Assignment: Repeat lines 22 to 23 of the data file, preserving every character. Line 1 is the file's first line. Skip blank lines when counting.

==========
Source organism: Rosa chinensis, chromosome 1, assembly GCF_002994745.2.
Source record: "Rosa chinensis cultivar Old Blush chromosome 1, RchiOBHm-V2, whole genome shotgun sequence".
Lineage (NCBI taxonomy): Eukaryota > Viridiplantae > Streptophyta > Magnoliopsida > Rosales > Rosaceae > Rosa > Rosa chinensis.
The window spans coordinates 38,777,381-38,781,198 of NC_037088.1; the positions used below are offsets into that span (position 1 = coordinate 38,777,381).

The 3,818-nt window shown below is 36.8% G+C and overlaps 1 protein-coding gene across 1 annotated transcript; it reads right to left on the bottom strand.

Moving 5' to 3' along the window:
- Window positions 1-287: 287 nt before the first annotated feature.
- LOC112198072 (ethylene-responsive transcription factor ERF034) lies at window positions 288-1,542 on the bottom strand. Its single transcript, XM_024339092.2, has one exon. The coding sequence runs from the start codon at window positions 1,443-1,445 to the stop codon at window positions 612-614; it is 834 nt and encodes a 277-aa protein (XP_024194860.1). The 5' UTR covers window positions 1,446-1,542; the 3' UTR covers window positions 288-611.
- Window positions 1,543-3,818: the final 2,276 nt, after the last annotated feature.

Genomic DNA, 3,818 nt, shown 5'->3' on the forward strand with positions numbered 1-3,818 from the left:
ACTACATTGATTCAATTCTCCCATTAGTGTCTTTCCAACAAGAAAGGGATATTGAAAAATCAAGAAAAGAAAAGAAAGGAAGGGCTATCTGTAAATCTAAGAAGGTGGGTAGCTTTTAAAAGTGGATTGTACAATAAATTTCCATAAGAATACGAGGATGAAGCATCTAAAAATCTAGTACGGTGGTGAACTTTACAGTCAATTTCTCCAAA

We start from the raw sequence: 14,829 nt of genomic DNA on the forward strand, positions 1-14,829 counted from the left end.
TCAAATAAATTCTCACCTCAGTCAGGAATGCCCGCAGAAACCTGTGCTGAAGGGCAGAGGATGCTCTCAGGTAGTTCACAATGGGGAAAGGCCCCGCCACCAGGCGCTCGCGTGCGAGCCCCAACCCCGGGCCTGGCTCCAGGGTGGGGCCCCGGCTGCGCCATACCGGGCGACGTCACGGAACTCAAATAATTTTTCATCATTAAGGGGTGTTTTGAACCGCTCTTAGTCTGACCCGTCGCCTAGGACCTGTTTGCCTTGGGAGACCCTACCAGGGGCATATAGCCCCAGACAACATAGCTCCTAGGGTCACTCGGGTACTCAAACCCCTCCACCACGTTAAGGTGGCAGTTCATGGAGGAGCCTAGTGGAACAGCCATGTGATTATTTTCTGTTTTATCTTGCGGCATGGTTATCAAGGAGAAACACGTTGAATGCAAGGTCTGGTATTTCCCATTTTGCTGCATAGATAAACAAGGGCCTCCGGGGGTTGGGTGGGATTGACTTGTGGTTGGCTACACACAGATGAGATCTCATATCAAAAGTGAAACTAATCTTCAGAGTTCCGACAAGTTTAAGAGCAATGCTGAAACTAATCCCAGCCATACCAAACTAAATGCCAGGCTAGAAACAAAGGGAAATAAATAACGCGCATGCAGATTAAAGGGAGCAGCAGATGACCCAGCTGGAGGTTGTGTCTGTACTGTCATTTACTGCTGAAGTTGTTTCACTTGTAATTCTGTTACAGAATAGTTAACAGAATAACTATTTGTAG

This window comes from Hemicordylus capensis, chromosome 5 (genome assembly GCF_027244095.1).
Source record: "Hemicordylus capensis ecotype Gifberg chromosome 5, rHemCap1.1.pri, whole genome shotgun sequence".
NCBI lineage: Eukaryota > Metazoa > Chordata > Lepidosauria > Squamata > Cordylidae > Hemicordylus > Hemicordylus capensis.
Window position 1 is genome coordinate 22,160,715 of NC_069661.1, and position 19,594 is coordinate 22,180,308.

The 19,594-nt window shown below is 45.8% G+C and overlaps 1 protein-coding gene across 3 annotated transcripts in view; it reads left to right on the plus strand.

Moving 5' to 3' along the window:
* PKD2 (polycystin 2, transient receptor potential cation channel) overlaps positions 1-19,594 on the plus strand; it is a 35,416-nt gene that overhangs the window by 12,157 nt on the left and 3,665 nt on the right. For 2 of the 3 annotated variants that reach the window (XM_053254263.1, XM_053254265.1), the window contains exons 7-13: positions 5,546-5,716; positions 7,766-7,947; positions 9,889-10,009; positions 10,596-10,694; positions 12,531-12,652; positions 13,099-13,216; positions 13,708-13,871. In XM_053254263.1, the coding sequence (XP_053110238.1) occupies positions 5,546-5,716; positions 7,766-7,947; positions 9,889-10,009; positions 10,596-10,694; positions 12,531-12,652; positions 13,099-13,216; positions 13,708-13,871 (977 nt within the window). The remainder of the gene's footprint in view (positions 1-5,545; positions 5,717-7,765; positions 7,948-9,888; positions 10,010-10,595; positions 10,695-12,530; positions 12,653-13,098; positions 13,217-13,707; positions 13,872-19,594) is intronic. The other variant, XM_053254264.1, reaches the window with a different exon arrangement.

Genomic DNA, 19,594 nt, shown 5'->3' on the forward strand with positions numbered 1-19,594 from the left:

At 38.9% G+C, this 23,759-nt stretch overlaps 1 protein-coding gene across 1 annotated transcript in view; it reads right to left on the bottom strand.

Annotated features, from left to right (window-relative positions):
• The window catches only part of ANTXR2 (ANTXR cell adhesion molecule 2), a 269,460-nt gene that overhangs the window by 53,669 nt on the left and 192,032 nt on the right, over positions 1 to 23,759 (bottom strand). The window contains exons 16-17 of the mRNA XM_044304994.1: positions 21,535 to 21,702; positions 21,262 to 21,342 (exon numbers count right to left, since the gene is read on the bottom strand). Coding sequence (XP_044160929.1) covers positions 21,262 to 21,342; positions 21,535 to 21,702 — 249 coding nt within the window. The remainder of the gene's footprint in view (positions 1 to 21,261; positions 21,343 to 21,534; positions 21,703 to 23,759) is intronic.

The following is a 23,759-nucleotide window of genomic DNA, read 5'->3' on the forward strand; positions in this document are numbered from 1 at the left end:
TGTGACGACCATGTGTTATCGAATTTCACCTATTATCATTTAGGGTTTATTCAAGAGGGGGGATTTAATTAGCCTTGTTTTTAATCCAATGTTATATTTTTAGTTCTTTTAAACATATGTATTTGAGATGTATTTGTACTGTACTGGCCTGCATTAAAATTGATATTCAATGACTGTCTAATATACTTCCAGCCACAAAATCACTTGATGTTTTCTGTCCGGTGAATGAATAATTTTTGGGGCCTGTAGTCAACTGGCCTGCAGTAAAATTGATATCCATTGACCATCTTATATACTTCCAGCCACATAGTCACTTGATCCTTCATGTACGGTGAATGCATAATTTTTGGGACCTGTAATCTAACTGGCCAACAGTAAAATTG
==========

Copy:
At 38.9% G+C, this 23,759-nt stretch overlaps 1 protein-coding gene across 1 annotated transcript in view; it reads right to left on the bottom strand.

Annotated features, from left to right (window-relative positions):